I am currently helping supervise a masters student for their summer project. They’re working on improving a parameter used in flood estimation. The drive for the project is to use the revised parameter in the assessment of natural flood management, something SEPA and local authorities are now bound to consider since the implementation of the Flood Risk Management (Scotland) Act 2009.
The parameter derivation is dependant on a number of datasets and uses these to undertake a spatial regression, thus offering a new definition.
One dataset is a grid of potential evapotranspiration. For national assessments in the UK this is traditionally taken from the MORECS data owned by the Met Office. Unfortunately the cost of this was prohibitive (£4000 plus VAT for the UK) and as a core product, the Met Office were unwilling to release it with a student licence.
With a bit of hunting I came across this article by Kay and Davies, which derives a PE grid from freely available data and makes comparisons to MORECS. This seemed a viable solution and so became our chosen path.
To calculate the PE data extraterrestrial radiation is required. Kay and Davies’ paper provides a reference to Allen et al. who calculates this based on Julian day and latitude (calcs on pdf page 24, journal page 70). As this has potential use for my work (input solar energy probably has some impact on snow accumulation and melt!) and the student was struggling: I decided to roll up my sleeves and do some sums. You can see page 70 from the paper below, showing the required calculations.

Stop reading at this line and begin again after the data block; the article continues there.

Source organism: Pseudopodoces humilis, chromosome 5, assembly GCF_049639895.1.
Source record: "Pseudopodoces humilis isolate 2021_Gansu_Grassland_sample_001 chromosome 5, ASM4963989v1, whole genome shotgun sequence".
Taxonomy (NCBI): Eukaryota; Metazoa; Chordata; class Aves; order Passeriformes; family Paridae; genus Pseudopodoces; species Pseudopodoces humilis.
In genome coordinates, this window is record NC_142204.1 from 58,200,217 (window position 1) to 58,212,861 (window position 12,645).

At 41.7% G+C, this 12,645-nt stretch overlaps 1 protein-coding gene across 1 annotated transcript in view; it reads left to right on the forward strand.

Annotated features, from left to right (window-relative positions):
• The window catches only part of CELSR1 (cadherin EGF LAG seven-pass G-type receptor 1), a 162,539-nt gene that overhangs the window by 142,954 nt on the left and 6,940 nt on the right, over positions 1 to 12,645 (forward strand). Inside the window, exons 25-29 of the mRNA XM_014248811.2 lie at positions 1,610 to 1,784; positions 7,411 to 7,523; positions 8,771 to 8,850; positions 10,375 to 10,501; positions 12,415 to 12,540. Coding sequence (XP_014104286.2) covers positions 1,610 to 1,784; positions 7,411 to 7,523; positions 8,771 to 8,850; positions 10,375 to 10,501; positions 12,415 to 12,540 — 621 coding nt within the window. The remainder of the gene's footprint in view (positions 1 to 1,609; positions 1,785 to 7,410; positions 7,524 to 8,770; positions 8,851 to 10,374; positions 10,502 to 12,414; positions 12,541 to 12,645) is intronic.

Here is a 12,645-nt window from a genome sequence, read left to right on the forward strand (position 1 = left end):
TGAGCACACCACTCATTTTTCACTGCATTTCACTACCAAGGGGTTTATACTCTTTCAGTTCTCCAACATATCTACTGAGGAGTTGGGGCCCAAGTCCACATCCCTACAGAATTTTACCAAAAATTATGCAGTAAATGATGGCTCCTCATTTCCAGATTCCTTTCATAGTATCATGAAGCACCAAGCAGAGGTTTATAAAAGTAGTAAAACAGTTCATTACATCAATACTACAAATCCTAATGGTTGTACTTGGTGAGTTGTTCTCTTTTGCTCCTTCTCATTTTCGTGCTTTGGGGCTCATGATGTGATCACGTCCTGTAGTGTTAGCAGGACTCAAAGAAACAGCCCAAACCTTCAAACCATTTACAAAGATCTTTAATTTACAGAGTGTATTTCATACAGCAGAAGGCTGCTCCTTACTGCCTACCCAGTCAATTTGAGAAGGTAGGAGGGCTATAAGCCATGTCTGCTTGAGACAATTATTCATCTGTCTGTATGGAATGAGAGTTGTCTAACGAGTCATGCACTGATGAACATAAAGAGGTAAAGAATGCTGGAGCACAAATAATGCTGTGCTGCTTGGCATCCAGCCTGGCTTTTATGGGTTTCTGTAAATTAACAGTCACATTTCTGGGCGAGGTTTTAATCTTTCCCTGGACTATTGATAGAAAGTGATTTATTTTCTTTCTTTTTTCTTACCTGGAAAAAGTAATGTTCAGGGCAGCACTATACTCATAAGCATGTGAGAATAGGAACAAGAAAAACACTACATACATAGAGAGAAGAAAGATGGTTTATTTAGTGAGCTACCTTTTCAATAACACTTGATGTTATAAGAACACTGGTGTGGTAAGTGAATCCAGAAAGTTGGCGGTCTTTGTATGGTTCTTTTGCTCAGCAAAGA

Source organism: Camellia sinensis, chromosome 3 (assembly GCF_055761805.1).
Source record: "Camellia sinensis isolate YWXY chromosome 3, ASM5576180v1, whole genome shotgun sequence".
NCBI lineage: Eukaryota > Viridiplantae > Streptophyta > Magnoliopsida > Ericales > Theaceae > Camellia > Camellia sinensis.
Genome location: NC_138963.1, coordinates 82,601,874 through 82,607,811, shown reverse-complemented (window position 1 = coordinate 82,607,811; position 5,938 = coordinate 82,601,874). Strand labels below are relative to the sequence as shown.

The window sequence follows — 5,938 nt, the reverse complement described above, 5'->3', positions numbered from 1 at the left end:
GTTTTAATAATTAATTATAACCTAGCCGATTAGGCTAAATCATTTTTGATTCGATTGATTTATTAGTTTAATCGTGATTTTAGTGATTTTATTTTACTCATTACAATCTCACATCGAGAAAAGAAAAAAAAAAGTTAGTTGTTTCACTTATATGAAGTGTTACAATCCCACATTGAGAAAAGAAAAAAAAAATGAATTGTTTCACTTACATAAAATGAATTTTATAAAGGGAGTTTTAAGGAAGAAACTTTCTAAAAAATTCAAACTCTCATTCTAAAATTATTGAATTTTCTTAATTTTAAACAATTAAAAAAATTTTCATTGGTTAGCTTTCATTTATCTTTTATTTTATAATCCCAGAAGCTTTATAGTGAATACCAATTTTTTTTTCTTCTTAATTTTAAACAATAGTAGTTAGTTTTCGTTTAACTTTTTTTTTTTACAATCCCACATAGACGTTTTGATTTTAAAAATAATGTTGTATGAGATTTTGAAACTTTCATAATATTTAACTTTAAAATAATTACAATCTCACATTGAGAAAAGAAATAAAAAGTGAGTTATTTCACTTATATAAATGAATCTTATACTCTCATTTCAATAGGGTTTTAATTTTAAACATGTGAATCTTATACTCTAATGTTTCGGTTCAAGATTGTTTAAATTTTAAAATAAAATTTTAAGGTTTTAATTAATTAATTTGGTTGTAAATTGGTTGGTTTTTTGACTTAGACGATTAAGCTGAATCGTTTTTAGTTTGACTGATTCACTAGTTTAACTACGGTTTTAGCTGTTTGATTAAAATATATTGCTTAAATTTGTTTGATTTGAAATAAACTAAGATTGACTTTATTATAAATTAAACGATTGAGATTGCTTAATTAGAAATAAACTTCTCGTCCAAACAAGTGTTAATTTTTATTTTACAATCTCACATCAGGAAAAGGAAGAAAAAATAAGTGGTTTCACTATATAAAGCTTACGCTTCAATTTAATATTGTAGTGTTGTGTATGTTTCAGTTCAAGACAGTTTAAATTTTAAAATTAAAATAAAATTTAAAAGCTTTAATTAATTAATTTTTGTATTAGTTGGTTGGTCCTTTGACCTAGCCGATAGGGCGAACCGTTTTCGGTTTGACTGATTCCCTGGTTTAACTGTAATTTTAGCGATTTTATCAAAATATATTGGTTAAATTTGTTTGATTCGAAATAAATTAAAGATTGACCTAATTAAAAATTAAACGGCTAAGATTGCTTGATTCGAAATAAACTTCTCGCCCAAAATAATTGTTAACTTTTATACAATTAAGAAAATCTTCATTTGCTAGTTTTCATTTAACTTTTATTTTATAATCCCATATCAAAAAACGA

- Created a 5 km grid to match the Met Office UKCIP09 one, because we’ll be using the 5 km temperature grid to calculate potential evapotranspiration (using QGIS Vector/Research Tools/Vector grid)
- Extracted the polygon centroids from the vector grid (QGIS Vector/Geometry Tools/Polygon centroids)
- Previous two steps were working in British National Grid, EPSG:27700. I converted the layer to WGS84 (EPSG:4326), as I needed latitude, not northing (QGIS save as…)
- Opened the new WGS84 file in QGIS and appended geometry columns (QGIS Vector/Geometry Tools/Export/Add geometry columns)
- Exported the file as a csv (QGIS save as…)
I next spent a bit of time writing a script in R to do the work. Initially I toyed with the idea of using a spreadsheet, but the thought of many fill downs and all the potential errors were not appealing. Most of the script writing time was spent working out how to get the matrices to appear in the sums correctly.
If you’re reading this and you think I’ve made a mistake – please tell me!
# import latitude lat_raw = as.matrix(read.csv("~/file path/ext_rad_wgs84_cent.csv",sep=",",header=1)) # prepare latitude lat_len = nrow(lat_raw) lat_rad = lat_raw[ ,2]/180*pi lat = matrix(lat_rad, nrow=lat_len, ncol=365) # matrix of days, row number from lat j = matrix(c(1:365), nrow=lat_len, ncol=365, byrow=1) # calculate extraterrestrial radiation sigma = .409*sin(.0172*j-1.39) ws = acos(-tan(lat)*tan(sigma)) dr = 1+.033*cos(.0172*j) Ra = 37.6*dr*(ws*sin(lat)*sin(sigma)+cos(lat)*cos(sigma)*sin(ws)) # sum every day to get annual Ra_ann = rowSums(Ra) # add x,y columns Ra_ann_output = cbind(lat_raw[,1:2], Ra_ann) # output results write.csv(Ra_ann_output,"~/file path/rad_ann.csv",row.names=0)
The script outputs to a csv file with two columns of coordinates (lat-long in degrees) with a third column of annual extraterrestrial radiation. As a quick check I plotted up the annual cycle of radiation for one latitude, expecting a bell curve (or sine curve, depending on how you look at it). Which I got.
I also plotted the annual data on British National Grid, EPSG:27700 and colour coded by total radiation. As expected, further north gets less radiation.
If you’d like the data, please download it here.